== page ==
Book Club Review: A Gentleman in Moscow

December 2018 – A Gentleman In Moscow by Amor Towles

blog by Cindy Bushey

Anyone who has ever attempted to read any of the great works of Russian literature such Anna Karenina by Tolstoy, Dr. Zhivago by Pasternak, or The Guglag Archipelago by Solzhenitsyn, would instantly recognize the style and technique of author Amor Towles’s new best seller A Gentleman In Moscow.  It truly reads as if penned by a Russian novelist.  Zion’s readers explored Gentleman as their December selection, and many found the painstakingly detailed descriptions tinged with typical Russian black humor very heavy going.  The novel’s story line follows a Russian Count’s house arrest that confines him to the Metropol Hotel in Moscow indefinitely.  How he adapts to that confinement and loss of material things while joyfully living a very full life is the adventure of the book.

In interviews, Mr. Towles (American born and bred) has admitted a fascination with Russian literature and a deliberate plan for this novel.  He envisions its “geometry” as a diamond on its side with the story line beginning to expand once the Count enters the hotel.  The expansion contains details concerning people, rooms, events, and memories that are difficult for the reader to grasp and retain.  However, in the second half of the book, the story successively narrows and all those details play a part in the Count’s life and how he lives it right up to the final page.  The author even reflects this expansion and narrowing in the time frame of the chapters.  In the first half of the novel, the observant reader can see (although none of Zion’s readers noticed this) a doubling effect – one day after arrest, two days, four days, three weeks, six weeks, etc.  Then in the second half of the book, the effect reverses and chapter time frames are halved.  It’s an intriguing method and one which the author recognizes might not appeal to all readers.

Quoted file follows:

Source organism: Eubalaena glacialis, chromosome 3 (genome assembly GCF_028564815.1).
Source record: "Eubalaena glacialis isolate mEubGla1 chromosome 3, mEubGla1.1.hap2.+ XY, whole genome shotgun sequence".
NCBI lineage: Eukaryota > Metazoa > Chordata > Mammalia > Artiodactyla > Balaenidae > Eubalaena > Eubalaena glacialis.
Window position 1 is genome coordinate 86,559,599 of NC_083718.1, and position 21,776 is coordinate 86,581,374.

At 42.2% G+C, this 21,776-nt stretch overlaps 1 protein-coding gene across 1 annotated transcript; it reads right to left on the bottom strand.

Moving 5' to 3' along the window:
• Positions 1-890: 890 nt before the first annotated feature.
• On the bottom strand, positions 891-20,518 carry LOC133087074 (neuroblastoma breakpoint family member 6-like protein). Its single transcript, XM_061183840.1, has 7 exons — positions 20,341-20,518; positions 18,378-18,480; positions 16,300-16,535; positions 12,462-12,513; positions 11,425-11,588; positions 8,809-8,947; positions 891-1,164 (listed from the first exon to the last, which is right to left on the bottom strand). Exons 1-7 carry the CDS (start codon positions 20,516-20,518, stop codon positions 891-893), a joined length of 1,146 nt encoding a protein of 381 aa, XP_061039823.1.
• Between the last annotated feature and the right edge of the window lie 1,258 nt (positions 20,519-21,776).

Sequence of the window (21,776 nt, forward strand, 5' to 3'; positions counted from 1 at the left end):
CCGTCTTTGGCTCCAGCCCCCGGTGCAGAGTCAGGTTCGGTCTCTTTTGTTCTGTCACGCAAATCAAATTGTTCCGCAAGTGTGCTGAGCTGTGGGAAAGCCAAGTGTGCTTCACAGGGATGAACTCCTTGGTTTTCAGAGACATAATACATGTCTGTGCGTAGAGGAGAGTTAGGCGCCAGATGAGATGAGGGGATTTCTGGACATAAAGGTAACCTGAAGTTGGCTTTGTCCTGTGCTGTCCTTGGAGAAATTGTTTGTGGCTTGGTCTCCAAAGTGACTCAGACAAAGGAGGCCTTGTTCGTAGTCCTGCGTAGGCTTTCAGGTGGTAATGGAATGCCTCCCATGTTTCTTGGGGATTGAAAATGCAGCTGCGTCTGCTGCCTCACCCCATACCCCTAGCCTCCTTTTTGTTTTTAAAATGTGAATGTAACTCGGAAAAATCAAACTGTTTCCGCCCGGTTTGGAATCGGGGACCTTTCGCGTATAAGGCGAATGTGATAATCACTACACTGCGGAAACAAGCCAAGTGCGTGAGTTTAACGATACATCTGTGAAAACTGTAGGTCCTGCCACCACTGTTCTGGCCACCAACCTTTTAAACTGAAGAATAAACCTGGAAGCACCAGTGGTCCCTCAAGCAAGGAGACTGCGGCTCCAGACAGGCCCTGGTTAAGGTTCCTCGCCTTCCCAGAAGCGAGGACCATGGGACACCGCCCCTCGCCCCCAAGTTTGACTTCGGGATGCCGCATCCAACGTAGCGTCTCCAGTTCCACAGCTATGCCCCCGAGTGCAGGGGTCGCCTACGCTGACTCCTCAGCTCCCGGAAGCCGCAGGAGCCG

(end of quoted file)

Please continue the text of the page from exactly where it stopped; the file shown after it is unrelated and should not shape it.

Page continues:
Certainly, some of Zion’s readers had a hard time just reading the book due to vocabulary, philosophical quotes, and French references (turns out Russian authors often composed in French, viewing it as the language of literature).  Other readers reveled in the descriptions, conversations, and characters.  To find an aristocrat who has lost his ancestral home to revolution and then is classified a “former person” and thus an enemy of the state takes one back to a different era but also offers pointed parallels to present day.  The Count’s gentlemanly code of behavior contrasts severely with the crass, uncivilized behavior of the post-revolutionary Russia guided by Stalin.  In Count Alexander Rostov, our readers met a refined, polite, mentally sharp man who meets the twists and turns of his life and country with good humor and civility at all times.  As one reader noted, at no time did the Count ever express a political opinion in the book even though great political turmoil was taking place in Russia through the 1900’s.  Yet, a few of our readers found this isolation from the real events of the day took away from their enjoyment of the story.  How could the author avoid what was happening outside the hotel doors?  Probably through very deliberate choice – the story concerns the Count’s reactions to his life events; the events in his country are important only as they affect him.  So, a reader who enjoys history may only find a small part of the great Russian story in this book.